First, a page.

How to Recover From a Cash Flip Scam
One might think that scammers would set their sights on wealthy people. After all, the more money someone has, the more money he or she can send you, and once the victim discovers the deception, he or she might just say, “Fool me once, shame on you, fool me twice, shame on me,” and not pursue legal action. While wealthy seniors are frequent targets of romance scams and financial abuse by family and so-called friends, fraudsters also have a great measure of success with the least wealthy 99 percent. Financial desperation is a strong motivation to make risky investments and believe promises that are too good to be true. Cash flip scams are an especially insidious type of fraud, and they have become popular on social media. If you get scammed, you might be embarrassed and not want anyone to know about your mistake, but it is important to be honest about it with parties that can help you move on from the financial losses, with or without getting the money back from the scammer. A Philadelphia debt relief lawyer can help you if you are reeling after losing money in a cash flip scam.
What Is a Cash Flip Scam?
A cash flip scam is when someone, usually a social media influencer or a stranger who contacts you online, asks you to send money by Zelle or some other app-based platform. The scammer promises you an unusually large return on investment and assures you that you will receive the payoff soon. Cash flip scams often impose short deadlines, saying that the offer is only available for a short time. For example, a scammer might promise that, if you send $500 to them on Zelle by midnight tonight, you will double your investment and receive $1,000 by the end of next week. After you send the money, the scammer ghosts you. Since you sent the money willingly, Zelle is unlikely to refund it, and your bank is unlikely to treat it as an unauthorized transaction.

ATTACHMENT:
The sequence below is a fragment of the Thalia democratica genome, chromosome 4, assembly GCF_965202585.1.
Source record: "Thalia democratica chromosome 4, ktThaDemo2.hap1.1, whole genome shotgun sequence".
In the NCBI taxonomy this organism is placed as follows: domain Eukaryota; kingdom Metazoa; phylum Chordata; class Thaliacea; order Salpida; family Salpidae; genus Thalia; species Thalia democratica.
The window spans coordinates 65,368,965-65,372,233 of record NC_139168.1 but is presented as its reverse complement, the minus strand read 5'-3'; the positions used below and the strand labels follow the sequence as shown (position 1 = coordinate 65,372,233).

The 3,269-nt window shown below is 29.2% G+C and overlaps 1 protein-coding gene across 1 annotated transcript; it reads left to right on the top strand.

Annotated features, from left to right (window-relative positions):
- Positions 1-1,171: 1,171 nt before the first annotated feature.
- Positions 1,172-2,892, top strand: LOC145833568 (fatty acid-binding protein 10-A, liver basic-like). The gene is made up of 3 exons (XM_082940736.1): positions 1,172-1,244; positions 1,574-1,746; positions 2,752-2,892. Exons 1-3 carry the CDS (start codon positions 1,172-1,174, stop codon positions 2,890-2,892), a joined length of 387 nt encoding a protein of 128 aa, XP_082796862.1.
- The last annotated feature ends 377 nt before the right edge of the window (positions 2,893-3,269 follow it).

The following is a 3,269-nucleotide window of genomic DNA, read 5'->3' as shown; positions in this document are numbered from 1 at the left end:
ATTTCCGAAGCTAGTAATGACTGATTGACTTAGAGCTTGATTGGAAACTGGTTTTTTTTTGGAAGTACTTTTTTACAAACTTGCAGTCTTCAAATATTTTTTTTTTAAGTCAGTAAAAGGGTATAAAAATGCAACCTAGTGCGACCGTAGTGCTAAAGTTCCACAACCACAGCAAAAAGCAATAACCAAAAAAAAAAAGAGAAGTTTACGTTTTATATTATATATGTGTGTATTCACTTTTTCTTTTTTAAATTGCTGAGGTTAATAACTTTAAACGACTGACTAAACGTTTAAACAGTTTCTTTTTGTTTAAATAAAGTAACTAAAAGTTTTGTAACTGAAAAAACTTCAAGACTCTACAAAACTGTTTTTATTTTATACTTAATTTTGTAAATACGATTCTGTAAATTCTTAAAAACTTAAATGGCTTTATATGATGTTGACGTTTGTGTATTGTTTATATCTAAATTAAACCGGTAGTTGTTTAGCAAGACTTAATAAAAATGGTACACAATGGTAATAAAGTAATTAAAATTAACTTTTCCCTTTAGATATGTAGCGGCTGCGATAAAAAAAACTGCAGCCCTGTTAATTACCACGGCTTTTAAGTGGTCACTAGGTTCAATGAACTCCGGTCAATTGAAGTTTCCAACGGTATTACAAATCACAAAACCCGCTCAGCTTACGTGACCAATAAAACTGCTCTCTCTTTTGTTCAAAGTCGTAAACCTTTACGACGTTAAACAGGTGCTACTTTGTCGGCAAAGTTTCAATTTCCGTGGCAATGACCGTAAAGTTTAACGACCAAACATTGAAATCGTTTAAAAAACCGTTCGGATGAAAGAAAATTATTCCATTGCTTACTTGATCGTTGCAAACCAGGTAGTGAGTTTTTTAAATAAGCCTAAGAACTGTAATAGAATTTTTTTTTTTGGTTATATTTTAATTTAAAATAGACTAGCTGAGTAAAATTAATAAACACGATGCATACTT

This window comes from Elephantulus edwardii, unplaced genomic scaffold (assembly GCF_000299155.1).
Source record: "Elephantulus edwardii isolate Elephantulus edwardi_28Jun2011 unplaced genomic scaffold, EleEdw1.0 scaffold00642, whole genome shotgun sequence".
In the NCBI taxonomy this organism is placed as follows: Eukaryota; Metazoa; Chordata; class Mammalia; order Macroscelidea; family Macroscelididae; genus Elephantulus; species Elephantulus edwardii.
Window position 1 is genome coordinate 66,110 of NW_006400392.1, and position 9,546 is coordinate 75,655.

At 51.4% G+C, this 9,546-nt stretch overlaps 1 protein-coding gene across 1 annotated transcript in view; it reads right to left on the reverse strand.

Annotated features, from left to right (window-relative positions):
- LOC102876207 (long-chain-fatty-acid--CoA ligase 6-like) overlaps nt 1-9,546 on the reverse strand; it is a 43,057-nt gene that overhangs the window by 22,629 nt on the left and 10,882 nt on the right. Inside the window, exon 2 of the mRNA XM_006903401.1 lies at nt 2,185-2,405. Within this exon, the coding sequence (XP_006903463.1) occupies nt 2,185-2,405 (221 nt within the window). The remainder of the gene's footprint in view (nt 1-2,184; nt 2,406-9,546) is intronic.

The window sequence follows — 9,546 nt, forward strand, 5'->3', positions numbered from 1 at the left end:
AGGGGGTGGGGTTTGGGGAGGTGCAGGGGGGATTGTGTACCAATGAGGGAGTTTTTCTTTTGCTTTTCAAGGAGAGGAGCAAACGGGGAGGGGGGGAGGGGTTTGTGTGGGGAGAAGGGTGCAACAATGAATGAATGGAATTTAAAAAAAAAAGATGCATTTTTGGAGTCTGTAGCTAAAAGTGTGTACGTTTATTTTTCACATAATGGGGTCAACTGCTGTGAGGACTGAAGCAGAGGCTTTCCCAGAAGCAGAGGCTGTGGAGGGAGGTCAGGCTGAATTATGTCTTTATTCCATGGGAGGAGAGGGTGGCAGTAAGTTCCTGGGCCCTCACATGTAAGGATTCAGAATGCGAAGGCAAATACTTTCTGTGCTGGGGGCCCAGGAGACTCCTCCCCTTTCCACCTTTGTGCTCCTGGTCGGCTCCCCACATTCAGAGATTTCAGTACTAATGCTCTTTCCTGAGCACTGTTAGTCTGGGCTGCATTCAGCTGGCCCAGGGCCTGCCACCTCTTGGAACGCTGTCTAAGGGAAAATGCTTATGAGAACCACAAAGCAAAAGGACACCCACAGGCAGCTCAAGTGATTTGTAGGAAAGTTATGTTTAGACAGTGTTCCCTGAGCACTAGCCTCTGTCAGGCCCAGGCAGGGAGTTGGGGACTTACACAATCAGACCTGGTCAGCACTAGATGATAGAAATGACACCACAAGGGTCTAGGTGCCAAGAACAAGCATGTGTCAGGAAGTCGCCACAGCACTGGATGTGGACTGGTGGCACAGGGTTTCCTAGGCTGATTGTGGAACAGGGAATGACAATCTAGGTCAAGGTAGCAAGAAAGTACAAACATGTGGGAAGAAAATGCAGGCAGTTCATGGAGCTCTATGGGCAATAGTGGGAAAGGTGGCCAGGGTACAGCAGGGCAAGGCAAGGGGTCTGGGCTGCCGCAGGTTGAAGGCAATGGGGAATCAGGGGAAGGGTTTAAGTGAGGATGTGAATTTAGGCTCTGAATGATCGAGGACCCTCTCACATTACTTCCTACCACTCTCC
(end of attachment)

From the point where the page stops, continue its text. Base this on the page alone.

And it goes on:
Honesty Is the Best Policy When You Are a Victim of Fraud
No one likes to admit that they were fooled so easily into sending a substantial amount of their hard-earned money to someone they barely know. If you want to repair the damages that a cash app scam has done to your finances, though, you must be honest and admit that you willingly participated. You should contact the police, the Consumer Financial Protection Bureau, your bank, and a consumer law attorney and tell them the truth about what happened. They will each respond differently and give you different advice; the police care more about identifying the scammers, whereas a consumer law attorney cares more about budgeting for the near future and repairing your credit score.
Contact Louis S. Schwartz About Getting Out of Debt
A Philadelphia consumer law attorney can help you if you lost money because of fraud and are trying to put your finances back together. Contact Louis S. Schwartz at CONSUMERLAWPA.com to set up a free, confidential consultation.